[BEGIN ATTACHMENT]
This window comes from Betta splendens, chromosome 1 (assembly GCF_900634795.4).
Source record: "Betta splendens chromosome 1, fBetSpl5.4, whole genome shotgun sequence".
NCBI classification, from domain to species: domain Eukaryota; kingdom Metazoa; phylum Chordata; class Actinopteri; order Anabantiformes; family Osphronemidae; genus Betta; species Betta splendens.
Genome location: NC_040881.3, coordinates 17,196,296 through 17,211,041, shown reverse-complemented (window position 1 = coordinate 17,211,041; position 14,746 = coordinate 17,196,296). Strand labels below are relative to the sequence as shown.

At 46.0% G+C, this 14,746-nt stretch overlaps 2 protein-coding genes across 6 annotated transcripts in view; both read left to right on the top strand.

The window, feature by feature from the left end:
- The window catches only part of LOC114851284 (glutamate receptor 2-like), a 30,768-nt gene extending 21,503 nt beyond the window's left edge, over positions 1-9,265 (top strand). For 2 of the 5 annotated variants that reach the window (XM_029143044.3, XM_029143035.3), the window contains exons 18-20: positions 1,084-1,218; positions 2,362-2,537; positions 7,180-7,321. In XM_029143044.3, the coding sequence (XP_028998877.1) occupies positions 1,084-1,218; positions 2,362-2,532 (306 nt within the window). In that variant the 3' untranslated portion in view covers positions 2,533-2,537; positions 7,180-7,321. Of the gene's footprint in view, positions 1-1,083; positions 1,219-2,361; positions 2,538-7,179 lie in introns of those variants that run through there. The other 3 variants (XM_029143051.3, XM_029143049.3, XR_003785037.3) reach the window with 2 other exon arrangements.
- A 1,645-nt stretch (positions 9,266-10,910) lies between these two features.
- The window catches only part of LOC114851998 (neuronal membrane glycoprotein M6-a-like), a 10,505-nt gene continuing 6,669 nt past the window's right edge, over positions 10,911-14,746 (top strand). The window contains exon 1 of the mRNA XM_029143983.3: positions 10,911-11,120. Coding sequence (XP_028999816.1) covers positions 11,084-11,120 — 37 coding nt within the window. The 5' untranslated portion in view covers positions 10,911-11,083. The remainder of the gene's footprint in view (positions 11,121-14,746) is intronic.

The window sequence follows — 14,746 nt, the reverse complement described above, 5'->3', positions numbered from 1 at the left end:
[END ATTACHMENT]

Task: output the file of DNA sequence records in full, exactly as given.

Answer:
This window comes from Betta splendens, chromosome 1 (assembly GCF_900634795.4).
Source record: "Betta splendens chromosome 1, fBetSpl5.4, whole genome shotgun sequence".
NCBI classification, from domain to species: domain Eukaryota; kingdom Metazoa; phylum Chordata; class Actinopteri; order Anabantiformes; family Osphronemidae; genus Betta; species Betta splendens.
Genome location: NC_040881.3, coordinates 17,196,296 through 17,211,041, shown reverse-complemented (window position 1 = coordinate 17,211,041; position 14,746 = coordinate 17,196,296). Strand labels below are relative to the sequence as shown.

At 46.0% G+C, this 14,746-nt stretch overlaps 2 protein-coding genes across 6 annotated transcripts in view; both read left to right on the top strand.

The window, feature by feature from the left end:
- The window catches only part of LOC114851284 (glutamate receptor 2-like), a 30,768-nt gene extending 21,503 nt beyond the window's left edge, over positions 1-9,265 (top strand). For 2 of the 5 annotated variants that reach the window (XM_029143044.3, XM_029143035.3), the window contains exons 18-20: positions 1,084-1,218; positions 2,362-2,537; positions 7,180-7,321. In XM_029143044.3, the coding sequence (XP_028998877.1) occupies positions 1,084-1,218; positions 2,362-2,532 (306 nt within the window). In that variant the 3' untranslated portion in view covers positions 2,533-2,537; positions 7,180-7,321. Of the gene's footprint in view, positions 1-1,083; positions 1,219-2,361; positions 2,538-7,179 lie in introns of those variants that run through there. The other 3 variants (XM_029143051.3, XM_029143049.3, XR_003785037.3) reach the window with 2 other exon arrangements.
- A 1,645-nt stretch (positions 9,266-10,910) lies between these two features.
- The window catches only part of LOC114851998 (neuronal membrane glycoprotein M6-a-like), a 10,505-nt gene continuing 6,669 nt past the window's right edge, over positions 10,911-14,746 (top strand). The window contains exon 1 of the mRNA XM_029143983.3: positions 10,911-11,120. Coding sequence (XP_028999816.1) covers positions 11,084-11,120 — 37 coding nt within the window. The 5' untranslated portion in view covers positions 10,911-11,083. The remainder of the gene's footprint in view (positions 11,121-14,746) is intronic.

The window sequence follows — 14,746 nt, the reverse complement described above, 5'->3', positions numbered from 1 at the left end: